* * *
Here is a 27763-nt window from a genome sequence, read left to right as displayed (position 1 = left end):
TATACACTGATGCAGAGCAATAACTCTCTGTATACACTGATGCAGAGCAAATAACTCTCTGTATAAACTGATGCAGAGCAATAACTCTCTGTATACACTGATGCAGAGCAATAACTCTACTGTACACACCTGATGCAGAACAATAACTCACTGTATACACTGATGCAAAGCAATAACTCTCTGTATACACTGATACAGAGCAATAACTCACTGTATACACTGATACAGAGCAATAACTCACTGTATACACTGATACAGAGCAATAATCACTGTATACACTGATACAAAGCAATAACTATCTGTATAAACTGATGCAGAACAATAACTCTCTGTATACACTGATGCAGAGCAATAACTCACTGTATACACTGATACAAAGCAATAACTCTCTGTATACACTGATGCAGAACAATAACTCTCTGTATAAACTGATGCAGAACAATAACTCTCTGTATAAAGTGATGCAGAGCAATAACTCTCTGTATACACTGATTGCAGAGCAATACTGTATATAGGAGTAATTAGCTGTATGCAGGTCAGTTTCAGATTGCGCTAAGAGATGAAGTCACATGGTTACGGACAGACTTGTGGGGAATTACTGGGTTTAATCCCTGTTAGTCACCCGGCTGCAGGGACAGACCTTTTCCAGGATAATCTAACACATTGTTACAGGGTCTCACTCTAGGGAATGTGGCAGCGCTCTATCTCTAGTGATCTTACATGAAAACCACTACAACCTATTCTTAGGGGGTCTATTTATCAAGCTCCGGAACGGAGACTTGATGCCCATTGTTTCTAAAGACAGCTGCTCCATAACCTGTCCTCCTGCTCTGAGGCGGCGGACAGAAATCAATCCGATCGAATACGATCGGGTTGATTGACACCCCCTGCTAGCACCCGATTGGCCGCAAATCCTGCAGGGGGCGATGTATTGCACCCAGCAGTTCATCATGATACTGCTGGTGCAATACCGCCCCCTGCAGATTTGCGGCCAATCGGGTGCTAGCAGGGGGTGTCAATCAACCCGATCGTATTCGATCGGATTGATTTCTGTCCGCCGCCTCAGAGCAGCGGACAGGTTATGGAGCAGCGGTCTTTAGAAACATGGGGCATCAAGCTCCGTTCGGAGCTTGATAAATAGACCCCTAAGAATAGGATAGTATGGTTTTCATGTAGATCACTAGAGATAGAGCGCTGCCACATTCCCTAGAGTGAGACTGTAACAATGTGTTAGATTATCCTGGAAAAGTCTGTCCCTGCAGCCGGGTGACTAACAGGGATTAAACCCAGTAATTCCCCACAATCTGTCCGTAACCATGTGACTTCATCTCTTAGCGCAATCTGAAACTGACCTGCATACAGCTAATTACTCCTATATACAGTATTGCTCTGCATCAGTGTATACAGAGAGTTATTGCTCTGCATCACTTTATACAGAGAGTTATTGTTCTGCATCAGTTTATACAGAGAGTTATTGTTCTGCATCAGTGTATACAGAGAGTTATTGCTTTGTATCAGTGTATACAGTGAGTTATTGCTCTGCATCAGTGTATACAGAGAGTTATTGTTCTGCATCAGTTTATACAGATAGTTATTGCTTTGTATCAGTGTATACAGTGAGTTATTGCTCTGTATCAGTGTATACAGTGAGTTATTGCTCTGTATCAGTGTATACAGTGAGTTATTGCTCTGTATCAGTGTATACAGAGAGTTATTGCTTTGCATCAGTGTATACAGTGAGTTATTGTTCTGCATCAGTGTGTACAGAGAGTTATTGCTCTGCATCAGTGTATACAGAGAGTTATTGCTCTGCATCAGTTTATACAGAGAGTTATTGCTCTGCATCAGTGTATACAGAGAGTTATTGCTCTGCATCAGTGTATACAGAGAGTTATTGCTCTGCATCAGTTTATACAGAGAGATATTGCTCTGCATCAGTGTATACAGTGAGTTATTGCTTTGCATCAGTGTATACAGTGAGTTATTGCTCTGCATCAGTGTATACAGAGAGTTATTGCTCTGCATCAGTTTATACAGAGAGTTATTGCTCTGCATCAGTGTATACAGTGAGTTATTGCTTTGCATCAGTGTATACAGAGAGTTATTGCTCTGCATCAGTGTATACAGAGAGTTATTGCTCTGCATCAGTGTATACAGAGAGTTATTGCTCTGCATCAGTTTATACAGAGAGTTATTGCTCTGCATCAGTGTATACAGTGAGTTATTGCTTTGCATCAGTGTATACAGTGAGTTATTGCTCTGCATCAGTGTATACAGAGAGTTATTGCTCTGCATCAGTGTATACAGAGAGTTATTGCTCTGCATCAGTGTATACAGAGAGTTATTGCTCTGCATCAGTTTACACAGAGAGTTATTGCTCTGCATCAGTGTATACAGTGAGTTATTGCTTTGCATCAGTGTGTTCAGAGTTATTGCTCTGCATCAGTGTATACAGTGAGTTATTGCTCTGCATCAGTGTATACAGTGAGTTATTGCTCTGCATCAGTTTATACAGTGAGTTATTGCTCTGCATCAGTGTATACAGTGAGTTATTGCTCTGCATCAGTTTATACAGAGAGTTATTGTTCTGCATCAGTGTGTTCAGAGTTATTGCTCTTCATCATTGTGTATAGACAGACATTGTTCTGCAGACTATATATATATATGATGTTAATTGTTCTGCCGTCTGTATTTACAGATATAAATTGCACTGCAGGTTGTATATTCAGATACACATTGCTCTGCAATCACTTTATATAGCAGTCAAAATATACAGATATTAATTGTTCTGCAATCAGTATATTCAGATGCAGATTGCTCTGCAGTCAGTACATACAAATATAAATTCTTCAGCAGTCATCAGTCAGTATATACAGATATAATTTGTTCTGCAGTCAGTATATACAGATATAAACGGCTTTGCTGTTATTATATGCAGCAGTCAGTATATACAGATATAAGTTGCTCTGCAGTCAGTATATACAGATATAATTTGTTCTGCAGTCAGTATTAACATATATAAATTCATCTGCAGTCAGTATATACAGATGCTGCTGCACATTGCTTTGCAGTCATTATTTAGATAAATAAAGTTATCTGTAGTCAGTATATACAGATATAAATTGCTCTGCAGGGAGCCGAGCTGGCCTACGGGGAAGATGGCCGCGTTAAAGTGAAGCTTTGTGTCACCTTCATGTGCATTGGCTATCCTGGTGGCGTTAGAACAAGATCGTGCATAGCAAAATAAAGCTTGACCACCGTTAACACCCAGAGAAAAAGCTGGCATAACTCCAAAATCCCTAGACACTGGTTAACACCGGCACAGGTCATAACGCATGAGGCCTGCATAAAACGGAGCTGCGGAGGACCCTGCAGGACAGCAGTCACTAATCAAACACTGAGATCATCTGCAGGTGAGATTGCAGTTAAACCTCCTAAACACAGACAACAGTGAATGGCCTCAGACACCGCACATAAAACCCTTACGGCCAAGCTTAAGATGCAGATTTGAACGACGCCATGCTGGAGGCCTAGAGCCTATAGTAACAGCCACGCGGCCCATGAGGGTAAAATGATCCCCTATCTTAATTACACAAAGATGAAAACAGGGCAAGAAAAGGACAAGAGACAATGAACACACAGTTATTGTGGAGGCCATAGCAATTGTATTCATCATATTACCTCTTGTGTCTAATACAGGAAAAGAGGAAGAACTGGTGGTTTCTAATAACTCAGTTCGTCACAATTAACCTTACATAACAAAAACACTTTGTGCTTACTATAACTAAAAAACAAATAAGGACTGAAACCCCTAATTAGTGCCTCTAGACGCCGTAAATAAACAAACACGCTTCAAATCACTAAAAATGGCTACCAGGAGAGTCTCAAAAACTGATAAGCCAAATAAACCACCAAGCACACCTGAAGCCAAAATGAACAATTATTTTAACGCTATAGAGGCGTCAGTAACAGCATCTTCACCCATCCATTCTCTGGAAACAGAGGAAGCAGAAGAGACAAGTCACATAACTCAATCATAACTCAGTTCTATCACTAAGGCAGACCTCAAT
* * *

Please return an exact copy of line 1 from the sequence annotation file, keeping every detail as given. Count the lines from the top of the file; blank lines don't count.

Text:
Here is a 27763-nt window from a genome sequence, read left to right as displayed (position 1 = left end):